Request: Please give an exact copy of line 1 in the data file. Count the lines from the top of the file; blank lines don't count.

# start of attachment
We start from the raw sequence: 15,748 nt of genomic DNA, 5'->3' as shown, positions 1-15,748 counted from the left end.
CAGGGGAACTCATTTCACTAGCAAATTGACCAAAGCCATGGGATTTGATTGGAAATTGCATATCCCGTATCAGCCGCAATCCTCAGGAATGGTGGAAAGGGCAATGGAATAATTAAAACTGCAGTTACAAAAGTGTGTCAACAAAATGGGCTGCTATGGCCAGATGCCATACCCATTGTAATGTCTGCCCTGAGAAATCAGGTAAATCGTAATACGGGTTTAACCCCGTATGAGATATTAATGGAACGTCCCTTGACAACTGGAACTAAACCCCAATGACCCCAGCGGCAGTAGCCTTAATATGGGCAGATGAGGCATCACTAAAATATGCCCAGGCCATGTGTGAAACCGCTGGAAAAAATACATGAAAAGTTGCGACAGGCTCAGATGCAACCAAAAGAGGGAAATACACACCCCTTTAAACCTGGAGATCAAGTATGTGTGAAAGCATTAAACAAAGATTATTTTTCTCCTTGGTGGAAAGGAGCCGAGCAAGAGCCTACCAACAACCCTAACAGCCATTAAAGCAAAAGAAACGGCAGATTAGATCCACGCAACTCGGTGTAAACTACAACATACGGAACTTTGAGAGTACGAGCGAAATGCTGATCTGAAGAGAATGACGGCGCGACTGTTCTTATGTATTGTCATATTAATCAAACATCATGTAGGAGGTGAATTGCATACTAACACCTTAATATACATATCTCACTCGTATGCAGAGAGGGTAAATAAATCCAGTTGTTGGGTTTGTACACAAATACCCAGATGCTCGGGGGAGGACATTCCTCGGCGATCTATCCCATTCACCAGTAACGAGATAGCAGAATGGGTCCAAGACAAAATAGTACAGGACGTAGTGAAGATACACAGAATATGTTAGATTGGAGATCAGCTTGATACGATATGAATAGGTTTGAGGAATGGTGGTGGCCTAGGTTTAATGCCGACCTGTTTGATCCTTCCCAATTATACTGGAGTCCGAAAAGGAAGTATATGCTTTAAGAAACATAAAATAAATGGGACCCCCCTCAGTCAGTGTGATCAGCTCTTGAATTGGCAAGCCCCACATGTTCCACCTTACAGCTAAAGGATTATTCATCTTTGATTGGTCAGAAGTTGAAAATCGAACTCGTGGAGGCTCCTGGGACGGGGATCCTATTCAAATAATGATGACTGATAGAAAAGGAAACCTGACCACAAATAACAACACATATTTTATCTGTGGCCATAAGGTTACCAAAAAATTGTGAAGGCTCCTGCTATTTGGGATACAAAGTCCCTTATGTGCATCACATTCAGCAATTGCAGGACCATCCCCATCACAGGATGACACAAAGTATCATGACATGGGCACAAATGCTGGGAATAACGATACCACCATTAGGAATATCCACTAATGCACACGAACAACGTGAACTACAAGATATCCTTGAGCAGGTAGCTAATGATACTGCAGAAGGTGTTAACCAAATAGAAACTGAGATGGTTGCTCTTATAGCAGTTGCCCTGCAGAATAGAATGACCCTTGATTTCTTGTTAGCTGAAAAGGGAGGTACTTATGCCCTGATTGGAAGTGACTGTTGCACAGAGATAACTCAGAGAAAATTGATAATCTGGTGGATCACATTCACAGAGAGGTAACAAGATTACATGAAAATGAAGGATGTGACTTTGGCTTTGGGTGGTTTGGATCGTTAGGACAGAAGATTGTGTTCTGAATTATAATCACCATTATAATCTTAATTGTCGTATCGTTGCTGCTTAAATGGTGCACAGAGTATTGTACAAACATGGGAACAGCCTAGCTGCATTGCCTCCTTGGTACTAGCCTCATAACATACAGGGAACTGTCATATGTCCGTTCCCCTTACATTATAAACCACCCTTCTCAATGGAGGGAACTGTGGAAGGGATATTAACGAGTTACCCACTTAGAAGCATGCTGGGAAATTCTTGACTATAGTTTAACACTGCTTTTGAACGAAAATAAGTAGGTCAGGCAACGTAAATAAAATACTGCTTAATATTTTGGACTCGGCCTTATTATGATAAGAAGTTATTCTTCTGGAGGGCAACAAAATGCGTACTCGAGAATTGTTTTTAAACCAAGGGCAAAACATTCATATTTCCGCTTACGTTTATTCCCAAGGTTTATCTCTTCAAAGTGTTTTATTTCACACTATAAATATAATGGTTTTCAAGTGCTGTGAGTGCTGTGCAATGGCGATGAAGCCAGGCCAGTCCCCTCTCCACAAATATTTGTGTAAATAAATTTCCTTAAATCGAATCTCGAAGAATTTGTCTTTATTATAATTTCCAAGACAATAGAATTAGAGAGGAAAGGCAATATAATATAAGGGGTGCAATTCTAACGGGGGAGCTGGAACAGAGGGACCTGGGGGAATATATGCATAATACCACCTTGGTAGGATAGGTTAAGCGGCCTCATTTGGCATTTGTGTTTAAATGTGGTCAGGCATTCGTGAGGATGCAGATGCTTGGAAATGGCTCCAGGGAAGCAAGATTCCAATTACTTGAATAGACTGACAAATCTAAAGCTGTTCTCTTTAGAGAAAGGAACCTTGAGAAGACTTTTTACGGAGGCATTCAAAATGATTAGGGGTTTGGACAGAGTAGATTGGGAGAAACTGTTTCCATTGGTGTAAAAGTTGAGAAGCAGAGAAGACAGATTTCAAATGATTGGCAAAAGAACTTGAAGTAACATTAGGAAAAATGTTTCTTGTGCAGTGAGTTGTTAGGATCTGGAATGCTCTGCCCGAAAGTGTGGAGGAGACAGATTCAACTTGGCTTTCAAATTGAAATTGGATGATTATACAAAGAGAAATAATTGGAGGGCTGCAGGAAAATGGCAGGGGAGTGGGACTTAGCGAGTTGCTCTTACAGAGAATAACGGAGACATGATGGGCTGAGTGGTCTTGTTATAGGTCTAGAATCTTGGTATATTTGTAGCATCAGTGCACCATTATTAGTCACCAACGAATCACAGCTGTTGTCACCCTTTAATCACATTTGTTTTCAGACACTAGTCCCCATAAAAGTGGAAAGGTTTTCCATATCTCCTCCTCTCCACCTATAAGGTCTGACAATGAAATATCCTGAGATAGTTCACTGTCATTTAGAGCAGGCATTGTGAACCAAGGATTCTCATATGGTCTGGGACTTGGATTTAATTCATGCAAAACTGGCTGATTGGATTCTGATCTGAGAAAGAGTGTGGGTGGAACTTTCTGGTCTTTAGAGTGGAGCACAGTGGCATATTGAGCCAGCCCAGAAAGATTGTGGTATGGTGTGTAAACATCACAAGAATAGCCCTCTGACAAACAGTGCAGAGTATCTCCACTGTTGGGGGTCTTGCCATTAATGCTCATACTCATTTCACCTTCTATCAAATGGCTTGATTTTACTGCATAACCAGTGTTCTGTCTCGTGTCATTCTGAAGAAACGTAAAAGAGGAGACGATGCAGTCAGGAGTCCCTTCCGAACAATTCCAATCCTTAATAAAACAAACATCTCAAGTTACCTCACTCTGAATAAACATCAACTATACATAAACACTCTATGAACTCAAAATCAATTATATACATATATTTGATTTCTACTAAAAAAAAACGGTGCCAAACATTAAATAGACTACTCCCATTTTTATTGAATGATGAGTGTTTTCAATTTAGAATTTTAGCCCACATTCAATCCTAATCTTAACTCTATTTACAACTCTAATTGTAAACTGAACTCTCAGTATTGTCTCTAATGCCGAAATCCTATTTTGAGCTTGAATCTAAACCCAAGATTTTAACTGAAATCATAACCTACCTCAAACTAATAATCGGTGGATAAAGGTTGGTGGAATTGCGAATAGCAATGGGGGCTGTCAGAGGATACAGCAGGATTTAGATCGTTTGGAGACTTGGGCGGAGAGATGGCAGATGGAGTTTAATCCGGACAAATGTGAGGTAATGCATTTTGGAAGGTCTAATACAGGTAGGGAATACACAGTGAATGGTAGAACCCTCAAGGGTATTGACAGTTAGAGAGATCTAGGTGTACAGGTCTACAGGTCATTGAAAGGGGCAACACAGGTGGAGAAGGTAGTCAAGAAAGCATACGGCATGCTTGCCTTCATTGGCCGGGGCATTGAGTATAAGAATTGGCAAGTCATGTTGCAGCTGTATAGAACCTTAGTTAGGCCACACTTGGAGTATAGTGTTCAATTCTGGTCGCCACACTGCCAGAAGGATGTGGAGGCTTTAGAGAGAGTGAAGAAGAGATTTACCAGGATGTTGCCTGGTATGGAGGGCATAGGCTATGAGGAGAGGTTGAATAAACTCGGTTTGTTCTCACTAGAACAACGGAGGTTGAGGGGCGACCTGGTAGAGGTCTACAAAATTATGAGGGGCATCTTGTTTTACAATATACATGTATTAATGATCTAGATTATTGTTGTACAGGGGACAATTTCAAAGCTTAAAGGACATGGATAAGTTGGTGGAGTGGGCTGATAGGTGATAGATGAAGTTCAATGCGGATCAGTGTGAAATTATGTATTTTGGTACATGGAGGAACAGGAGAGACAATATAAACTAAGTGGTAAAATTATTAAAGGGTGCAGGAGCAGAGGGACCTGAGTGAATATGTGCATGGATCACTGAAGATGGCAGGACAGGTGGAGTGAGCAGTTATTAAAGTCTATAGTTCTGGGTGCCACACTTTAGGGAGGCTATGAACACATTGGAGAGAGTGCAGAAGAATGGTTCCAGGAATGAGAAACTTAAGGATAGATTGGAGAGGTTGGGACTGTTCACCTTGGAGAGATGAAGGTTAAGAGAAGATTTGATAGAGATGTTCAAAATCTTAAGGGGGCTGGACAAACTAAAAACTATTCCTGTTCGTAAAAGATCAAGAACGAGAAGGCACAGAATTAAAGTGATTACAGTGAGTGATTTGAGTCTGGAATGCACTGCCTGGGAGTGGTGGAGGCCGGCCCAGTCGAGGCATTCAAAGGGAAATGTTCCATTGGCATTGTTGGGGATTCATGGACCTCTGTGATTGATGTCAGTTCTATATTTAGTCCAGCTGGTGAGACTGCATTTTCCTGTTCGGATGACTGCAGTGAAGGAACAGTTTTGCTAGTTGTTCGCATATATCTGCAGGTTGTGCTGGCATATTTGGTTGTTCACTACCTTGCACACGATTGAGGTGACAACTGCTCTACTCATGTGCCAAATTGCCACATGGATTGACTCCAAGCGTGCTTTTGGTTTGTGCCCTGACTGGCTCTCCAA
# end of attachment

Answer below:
We start from the raw sequence: 15,748 nt of genomic DNA, 5'->3' as shown, positions 1-15,748 counted from the left end.